U.S.-China relations are at their worst in decades, experts routinely declare. A long list of disagreements includes Taiwan, Russia and the semiconductor trade. Is there still any hope for collaboration between the two powerful countries?
A forum organized by the Asia Society’s new Center for China Analysis on “China’s Future: What It Means for Asia and the World” in New York on Monday highlighted at least two areas that are still of promise: the fight against cancer and the push to a carbon neutral future.
Cancer kills nearly 10 million people globally each year, with China and the U.S. suffering the most loss of life. “This is a common enemy of humanity,” said Dr. Bob Li, Physician Ambassador to China and Asia-Pacific from the Memorial Sloan Kettering Cancer Center, or MSK, in New York.
His suggestion to quicken progress in the fight against it: More collaboration between the U.S. and China in clinical trials that would help bring new treatments to patients faster. “Clinical trials have evolved over the last few decades, particularly in the last decade where international clinical trials have become a reality. And this is where China has actually really demonstrated its contribution,” said Li, who is also a Senior Fellow on Global Public Health at the Center for China Analysis.
Trials involving China with a lung cancer EGFR inhibitor pill, for instance, accelerated their use in treatments in the U.S. and helped to save lives, said Li, who highlighted a “cure4cancer” program being launched by the Asia Society this year that seeks to widely promote that goal.
Widening participation in trials not just with China but globally is “critical” to the cancer fight, noted Dr. Selwyn Vickers, a pancreatic cancer surgeon and researcher who took up a new post as president and CEO at MSK in September. “It’d be shortsighted not to understand that international engagement is going to be critical in order for us to accomplish the goal of curing cancer,” Vickers said. “The fundamental part of the mission in MSK is to be able to lead the world in this space. And probably the most practical way to do it is in clinical trials.” Diversity among participants is important for trials to be effective because of “the broad diversity that represents the scope of cancer disease in the world,” Vickers said. “And then there obviously needs to be efficacy.”
Kate Logan, a fellow at the Center for China Analysis, highlighted the potential benefits of U.S.-China collaboration toward environmental goals. President Xi Jinping said in 2020 that China will strive to peak carbon dioxide emissions before 2030 and achieve carbon neutrality before 2060.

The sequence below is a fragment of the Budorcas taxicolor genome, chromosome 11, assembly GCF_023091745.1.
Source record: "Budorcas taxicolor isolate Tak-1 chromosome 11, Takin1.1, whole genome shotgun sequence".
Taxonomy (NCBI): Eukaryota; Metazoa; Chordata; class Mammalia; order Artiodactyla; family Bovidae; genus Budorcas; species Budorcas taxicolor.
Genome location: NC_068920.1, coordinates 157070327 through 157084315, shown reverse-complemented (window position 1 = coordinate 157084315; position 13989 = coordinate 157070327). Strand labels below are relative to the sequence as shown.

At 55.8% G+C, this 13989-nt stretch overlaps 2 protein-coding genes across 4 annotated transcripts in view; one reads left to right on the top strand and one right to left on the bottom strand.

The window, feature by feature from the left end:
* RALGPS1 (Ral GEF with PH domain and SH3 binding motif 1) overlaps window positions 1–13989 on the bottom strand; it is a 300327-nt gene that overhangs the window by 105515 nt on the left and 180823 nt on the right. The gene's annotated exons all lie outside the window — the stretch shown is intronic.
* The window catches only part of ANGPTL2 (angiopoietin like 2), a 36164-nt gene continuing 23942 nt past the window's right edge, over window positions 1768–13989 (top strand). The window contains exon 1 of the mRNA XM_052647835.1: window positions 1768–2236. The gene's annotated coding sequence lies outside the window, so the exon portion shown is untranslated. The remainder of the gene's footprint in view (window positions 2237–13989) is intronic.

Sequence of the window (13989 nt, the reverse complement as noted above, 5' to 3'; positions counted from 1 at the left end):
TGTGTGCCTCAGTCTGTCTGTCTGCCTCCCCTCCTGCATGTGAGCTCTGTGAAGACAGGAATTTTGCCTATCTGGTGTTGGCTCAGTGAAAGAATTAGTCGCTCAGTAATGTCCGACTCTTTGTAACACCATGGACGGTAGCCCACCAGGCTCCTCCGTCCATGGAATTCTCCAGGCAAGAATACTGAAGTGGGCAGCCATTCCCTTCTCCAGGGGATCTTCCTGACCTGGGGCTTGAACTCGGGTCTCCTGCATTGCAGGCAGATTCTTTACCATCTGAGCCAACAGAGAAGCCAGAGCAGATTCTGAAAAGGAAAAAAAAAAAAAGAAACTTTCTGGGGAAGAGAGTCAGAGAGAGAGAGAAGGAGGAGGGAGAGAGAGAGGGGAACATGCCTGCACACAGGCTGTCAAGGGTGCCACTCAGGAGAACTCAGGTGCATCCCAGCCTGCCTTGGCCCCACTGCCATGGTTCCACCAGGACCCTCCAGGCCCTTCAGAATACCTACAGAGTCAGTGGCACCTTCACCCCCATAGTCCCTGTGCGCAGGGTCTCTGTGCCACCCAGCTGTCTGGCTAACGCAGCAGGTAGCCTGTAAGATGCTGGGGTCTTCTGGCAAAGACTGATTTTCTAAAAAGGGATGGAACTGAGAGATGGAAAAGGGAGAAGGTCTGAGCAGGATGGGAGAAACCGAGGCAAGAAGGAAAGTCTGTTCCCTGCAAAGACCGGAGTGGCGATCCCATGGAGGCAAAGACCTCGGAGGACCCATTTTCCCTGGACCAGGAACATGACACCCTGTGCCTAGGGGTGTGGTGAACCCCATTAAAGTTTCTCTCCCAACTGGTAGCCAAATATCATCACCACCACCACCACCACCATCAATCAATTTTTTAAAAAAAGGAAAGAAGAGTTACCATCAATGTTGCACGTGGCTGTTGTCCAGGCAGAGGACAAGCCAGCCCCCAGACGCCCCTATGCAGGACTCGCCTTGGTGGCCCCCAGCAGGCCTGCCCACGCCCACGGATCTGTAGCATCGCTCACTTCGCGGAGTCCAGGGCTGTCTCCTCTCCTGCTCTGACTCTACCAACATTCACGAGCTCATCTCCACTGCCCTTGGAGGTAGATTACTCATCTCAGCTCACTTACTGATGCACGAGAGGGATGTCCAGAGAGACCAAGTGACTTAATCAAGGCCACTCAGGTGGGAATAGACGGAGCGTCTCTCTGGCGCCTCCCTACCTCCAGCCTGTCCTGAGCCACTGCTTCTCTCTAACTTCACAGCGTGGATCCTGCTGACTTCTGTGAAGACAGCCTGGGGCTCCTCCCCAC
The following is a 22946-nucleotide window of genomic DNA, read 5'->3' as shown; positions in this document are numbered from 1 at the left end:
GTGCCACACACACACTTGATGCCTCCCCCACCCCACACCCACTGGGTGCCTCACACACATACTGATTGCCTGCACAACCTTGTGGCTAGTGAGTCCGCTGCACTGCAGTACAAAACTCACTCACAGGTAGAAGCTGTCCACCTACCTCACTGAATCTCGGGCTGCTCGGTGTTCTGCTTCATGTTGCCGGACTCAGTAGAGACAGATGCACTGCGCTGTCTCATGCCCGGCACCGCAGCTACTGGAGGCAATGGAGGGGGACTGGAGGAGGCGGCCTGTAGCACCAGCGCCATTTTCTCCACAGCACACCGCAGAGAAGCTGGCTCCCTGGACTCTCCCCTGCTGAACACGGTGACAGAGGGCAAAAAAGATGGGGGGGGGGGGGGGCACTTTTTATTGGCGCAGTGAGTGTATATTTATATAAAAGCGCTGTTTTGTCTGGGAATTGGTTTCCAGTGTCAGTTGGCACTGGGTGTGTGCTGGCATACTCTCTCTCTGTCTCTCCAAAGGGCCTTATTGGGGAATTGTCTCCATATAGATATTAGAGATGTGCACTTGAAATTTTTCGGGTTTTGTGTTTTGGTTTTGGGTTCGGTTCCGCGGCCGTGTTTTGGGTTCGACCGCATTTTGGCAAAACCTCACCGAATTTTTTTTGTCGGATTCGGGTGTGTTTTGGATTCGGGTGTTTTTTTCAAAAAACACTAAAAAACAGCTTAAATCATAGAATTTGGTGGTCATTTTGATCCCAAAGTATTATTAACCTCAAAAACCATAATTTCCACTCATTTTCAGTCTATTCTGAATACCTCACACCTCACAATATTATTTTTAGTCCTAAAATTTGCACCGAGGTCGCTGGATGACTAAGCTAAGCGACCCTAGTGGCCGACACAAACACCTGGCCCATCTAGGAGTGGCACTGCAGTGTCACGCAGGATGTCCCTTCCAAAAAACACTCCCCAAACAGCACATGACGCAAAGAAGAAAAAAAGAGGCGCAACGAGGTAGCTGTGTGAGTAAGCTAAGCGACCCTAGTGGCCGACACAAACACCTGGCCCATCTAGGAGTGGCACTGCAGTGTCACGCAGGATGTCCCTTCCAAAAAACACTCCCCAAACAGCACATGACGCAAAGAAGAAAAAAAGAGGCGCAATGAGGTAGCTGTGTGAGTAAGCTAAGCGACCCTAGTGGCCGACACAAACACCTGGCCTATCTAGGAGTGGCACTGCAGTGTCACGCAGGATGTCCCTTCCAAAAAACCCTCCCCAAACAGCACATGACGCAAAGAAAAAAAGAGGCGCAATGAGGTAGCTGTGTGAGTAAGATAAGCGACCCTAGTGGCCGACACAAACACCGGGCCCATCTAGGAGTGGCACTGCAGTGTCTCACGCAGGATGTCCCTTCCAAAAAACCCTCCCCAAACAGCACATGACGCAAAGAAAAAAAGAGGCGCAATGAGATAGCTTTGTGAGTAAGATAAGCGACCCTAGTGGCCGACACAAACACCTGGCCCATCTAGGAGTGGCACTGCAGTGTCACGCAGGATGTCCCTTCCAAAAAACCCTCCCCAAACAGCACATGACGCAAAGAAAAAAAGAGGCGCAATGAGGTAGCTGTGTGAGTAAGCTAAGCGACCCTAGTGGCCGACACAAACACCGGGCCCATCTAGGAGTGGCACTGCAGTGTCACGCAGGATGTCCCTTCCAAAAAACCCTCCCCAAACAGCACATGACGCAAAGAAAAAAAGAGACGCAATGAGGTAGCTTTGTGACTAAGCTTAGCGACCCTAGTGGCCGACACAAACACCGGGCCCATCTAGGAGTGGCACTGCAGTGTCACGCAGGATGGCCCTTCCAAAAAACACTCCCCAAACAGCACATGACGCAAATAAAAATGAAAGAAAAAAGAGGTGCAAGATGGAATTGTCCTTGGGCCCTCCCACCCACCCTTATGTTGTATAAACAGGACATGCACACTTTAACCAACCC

China has the resources and commitment to achieve its goals, she said. “China has the most massive renewable buildout in the entire world, and is investing incredibly in all these different technologies that we need to decarbonize,” said Logan, a graduate of the Yale School of the Environment and Middlebury College. “It’s not really an issue of money or technology. It really is an issue of motivation and where the policy plays out in practice.”
Private actors have room to advance their efforts in China through organizations such as the Institute of Public & Environmental Affairs, a Beijing non-profit founded by Chinese environmentalist Ma Jun where Logan directed international outreach and green supply chain initiatives. Logan is also co-founder and former producer of Environment China, a podcast on solutions to China’s environmental challenges.
To be sure, collaboration between the U.S. and China can only be substantial with mutual decisions by governments to give it space to develop, said Asia Society CEO and founding chair of the Center for China Analysis Kevin Rudd. The former Australian prime minister and Mandarin-speaking China expert explored the topic in his 2021 book, “The Avoidable War: The Dangers of a Catastrophic Conflict between the U.S. and Xi Jinping’s China.”
The two countries as a first precondition to that end need to identify red lines around critical issues that could escalate into crisis, with guard rails around them to reduce the risk of war by accident, Rudd explained. That would cover geopolitical hotspots such as Taiwan, the South China Sea, the Korean peninsula as well as cyberspace, each of which brings “risks on a daily basis,” Rudd said.
“Second, if you do that, then you can have what I describe as non-lethal strategic competition” that would cover foreign policy, economics, technology and ideology areas, Rudd said.
Leaders in both countries can then provide “political and diplomatic capital in the relationship to encourage collaboration between China and the United States in areas of common strategic interest, by which I mean, global public health, by which I mean global action (on) climate change (and) by which I mean continued global financial stability,” Rudd said.
“Rational grounds for hope exist because these two countries, these two cultures, these two civilizations have things in common,” Rudd said. The two sides need to apply a “magnifying glass to what they have in the common interest and the common interests they wish to pursue. And, unfashionable as I sound, some of the common values that they share.”
Other event speakers and panelists at the Asia Society event included former U.S. Secretary of State Henry Kissinger, as well as Wu Guoguang, senior research scholar at the Stanford Center on China’s Economy and Institutions; Chris Johnson, president of political risk consultancy China Strategies Group; Evan Medeiros, former top Asia advisor to President Barack Obama and current Asia studies scholar at Georgetown University; and Rorry Daniels, managing director of the Asia Society Policy Institute. Guest attendees included business leaders Joe Tsai and Ray Dalio.
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